This past weekend was a crucial spot for the long-term growth of MMA and the sport delivered with flying colors. Not only did EliteXC peak at 6.51 million viewers during Saturday’s debut of “Saturday Night Fights” on CBS, but the WEC double its highest-ever rating on VERSUS.
The success of MMA on broadcast and cable television is only going to make networks more bullish on the product. Television is not an industry ripe with new ideas; once a concept is successful, everyone tries to knock it off. When NBC had “ER,” CBS had a similar emergency room drama in “Chicago Hope.” The “Law and Order” franchise has spawned numerous crime dramas, so much so that even NBC has knocked off its own show with multiple spinoffs. When NBC hit it big with “Friends,” ABC tried to launch a blatant knockff called “Townies” with Molly Ringwald in the lead role. I could go on and on. Mixed martial arts will prove to be no different. The idea of bringing viewers and new advertisers to the ratings wasteland of Saturday night will be too enticing to resist.
If you’re a fan of free MMA then you should be very happy now. Based on the ratings results this past weekend, we’re going to see more MMA on network television and basic cable. But which networks are going to follow CBS’ lead and which promotions will be involved? While we’ll have to wait for definitive answers, I decided to break down the field and take a look at how this past weekend affected the major promotions.
EliteXC – Saturday night was make or break for the promotion. And while Kimbo Slice’s mystique is not what it was going into the show, the silver lining is that his fight peaked at 6.51 million viewers. If he had knocked out James Thompson in round 1 and didn’t draw any kind of rating, it wouldn’t have mattered because EliteXC would have been dropped by CBS and that would have been the beginning of the end for every major promotion on network TV.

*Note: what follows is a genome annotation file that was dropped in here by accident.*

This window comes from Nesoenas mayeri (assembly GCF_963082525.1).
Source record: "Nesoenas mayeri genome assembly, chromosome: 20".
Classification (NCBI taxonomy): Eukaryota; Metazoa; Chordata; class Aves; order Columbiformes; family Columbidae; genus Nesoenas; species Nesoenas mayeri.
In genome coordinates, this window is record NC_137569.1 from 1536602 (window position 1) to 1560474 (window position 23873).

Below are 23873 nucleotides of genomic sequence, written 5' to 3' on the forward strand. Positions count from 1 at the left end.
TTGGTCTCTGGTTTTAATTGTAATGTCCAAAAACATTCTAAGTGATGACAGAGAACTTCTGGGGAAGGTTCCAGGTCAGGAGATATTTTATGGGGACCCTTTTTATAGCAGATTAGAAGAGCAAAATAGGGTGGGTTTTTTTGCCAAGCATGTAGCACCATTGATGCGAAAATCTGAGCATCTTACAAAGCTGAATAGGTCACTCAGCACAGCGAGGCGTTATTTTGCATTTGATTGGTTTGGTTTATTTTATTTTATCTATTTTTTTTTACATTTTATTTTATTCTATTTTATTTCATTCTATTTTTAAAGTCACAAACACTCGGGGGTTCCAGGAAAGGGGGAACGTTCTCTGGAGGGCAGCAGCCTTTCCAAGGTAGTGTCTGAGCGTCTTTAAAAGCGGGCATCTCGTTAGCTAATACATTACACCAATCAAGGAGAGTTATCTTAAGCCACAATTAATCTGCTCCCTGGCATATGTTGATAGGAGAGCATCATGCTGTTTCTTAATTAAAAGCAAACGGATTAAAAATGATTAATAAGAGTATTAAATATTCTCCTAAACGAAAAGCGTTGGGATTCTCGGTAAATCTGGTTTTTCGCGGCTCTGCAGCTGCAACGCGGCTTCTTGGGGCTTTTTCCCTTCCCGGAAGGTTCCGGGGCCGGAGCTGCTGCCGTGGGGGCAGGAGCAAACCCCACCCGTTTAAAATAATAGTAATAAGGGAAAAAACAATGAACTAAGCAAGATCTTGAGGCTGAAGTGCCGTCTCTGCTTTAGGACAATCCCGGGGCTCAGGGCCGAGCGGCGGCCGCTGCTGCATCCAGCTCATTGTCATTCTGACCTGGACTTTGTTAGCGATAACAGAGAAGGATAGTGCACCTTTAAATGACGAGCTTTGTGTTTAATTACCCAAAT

The strong rating means that EliteXC is guaranteed to get a second show and the rating might be good enough to make a third show a certainty as well. A lot of people at CBS must feel validated by their decision to take the leap to broadcast MMA in primetime and those visionaries most likely will have a lot more leverage when it comes to getting things done. We could see an even stronger marketing push by CBS for the second show and even more network resources devoted to the telecast.
The typical hardcore fan hated Saturday’s show. But Roone Arledge, one of the pioneers behind football on primetime TV, said that when they created “Monday Night Football” that they essentially said: Screw the fan, he’s going to watch anyway. How can we get people who aren’t fans to watch? We can sit here and bash the show all we want, but the proof is in the pudding. Not only was Saturday’s show the most-watched MMA event of all-time in North America, but the half-hour ratings increased at every turn. The show never went down in total viewers. Those that are complaining about the lack of fighting at the start of the show have a valid point. However, the show wasn’t geared towards us. It was geared to first-time viewers and after watching the show last night, it’s obvious they wanted to educate the newcomers. I don’t think non-fans had an issue with how the show started because the rating only grew. And the reality is that a lot of the same people that are proclaiming Saturday’s show the “worst thing to happen to MMA” will tune in again for the second show. Why? Because it’s MMA and it’s free.
A lot of people at CBS probably feel pretty vindicated and that kind of ratings pattern means that for better or worse, we’re going to see the same formula for the second show. Sure, we’ll see some tweaks, but I don’t see CBS going out and trying to re-invent the wheel. And really, why should they? You can’t mess with success. That being said, when you look at EliteXC as a fight promotion, there are still long-term questions that have to be answered. First, were first-time MMA viewers that tuned in to see what the Kimbo hype was about turned off? Will those viewers come back for a second helping?